Carroll Thompson released the lovers rock classic 35 years ago. Does it still make Maureen Younger swoon?
Attending a school in North London where being white meant you were an ethnic minority, unsurprisingly the soundtrack of my youth and that of most of my friends consisted primarily of two types of music: soul and lovers rock.
Long before postcode gangs plagued London streets, in the early 1980s I would attend parties which started late, finished in the early hours of the morning and everyone just had a great time. A predominately black crowd meant no one got drunk (though strong rum was always available, the brand a sure give away of the parentage of the host: Rivers = Grenada, Mount Gay = Barbados, Appleton = Jamaica etc.), and in those now seemingly innocent days all we did was dance.
At some point the lovers rock would kick in and the serious dancing would start. Anyone who knows how to wine understands what I’m talking about. (For the non-aficionados, let’s just say it’s amazing what you can do with your knee!)
Lovers rock was an incredibly popular style of music – a combination of reggae and soul, the songs were often romantic in nature and many of the singers were female. And for anyone like me, who attended those parties in the early 1980s, there was one album whose tracks were played again and again and again.
You cannot overestimate how massive tunes such as Yesterday, Hopelessly in Love and I’m So Sorry were from Carroll Thompson’s 1981 album Hopelessly in Love. Not only could everyone recognise the tunes from the opening bars, everybody knew every single word. I played the album so much I knew every word to each and every song; my personal favourite being No, You Don’t Know.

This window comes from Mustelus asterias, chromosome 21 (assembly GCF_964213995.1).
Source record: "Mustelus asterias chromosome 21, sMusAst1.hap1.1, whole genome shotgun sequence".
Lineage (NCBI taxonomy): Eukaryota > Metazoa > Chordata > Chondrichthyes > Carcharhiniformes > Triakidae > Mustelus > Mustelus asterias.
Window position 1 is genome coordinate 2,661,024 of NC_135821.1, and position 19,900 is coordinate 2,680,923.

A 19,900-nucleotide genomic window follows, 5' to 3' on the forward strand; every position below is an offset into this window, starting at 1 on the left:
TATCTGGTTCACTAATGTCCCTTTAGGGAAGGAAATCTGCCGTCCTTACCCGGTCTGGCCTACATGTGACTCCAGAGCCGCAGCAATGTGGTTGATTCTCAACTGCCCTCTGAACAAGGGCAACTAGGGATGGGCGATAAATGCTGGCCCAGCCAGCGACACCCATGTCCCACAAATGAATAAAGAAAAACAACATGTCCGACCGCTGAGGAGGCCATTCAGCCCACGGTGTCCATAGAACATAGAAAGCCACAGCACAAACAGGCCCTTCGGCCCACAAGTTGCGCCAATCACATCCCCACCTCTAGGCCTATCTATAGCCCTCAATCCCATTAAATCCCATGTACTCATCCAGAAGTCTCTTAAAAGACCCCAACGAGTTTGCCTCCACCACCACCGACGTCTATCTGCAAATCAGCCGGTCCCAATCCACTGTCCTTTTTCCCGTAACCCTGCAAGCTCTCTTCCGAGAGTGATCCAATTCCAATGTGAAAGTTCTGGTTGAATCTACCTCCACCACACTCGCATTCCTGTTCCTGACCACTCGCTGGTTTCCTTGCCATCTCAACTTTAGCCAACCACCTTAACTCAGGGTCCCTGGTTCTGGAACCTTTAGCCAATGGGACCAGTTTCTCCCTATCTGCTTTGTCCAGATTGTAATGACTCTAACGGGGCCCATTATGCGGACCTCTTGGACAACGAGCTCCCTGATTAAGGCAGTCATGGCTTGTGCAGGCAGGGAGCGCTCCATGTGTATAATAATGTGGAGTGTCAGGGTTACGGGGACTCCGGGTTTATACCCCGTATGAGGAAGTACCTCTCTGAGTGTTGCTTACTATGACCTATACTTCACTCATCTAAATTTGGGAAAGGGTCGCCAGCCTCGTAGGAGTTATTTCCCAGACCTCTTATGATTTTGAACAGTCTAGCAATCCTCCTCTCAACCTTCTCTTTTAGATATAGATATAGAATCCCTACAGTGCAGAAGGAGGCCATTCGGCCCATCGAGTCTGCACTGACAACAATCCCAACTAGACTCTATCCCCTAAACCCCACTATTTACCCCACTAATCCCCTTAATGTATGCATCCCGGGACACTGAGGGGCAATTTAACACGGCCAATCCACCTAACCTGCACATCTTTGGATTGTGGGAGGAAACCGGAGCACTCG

“As if on cue, the whole audience, packed into the 1800-seater theatre, along with the acts and techies standing in the wings, immediately started singing along.”
Rated or dated?
Has the album dated? I replayed it recently and enjoyed it as much as I did in my youth. And yes, I still sang along. (Fortunately I was at home at the time). But don’t take my word for it.
Earlier this year I had the honour of being the opening act for a show celebrating the well-respected American author Terry McMillan. Closing the show was Carroll Thompson and Janet Kay, whose hit Silly Games was also a classic from that era. Carroll Thompson went on first and started singing Hopelessly in Love. As if on cue, the whole audience, packed into the 1800-seater theatre, along with the acts and techies standing in the wings, immediately started singing along. We still all knew the words, and everyone backstage not only sung but danced along to the tune.
And then something the teenage me would definitely not have believed possible (nor anyone who has had the misfortune to hear me sing, I should imagine), I actually ended up onstage singing along to Janet Kay’s Silly Games alongside Carroll Thompson and several other actual singers.
Fortunately for the Croydon crowd, Carroll and most of the others had a mic, I didn’t. I presume the stage-manager, who’d ordered me on, clearly wasn’t so daft as to mic me up. (And when I say sing along to Silly Games, I obviously don’t mean the high notes which, let’s face it, presumably only Janet Kay, Aretha Franklin, Mariah Carey and an above-average opera singer have any hope of reaching.
But what the reaction in that packed South London theatre to Carroll Thompson and Janet Kay’s songs proved was that some songs can never date. They are like musical DNA, so entwined with what we once were, that no matter how far removed we’ve come from our teenage selves, they will remain an intrinsic part of us for ever.
Janet Kay and Carroll Thompson play Under The Bridge, London, on Friday, July 8.3665 Views
A London-Scottish, multi-lingual, much-travelled stand up comic working on the mainstream, urban and gay comedy circuits, actor and writer. www.maureenyounger.com @MaureenYounger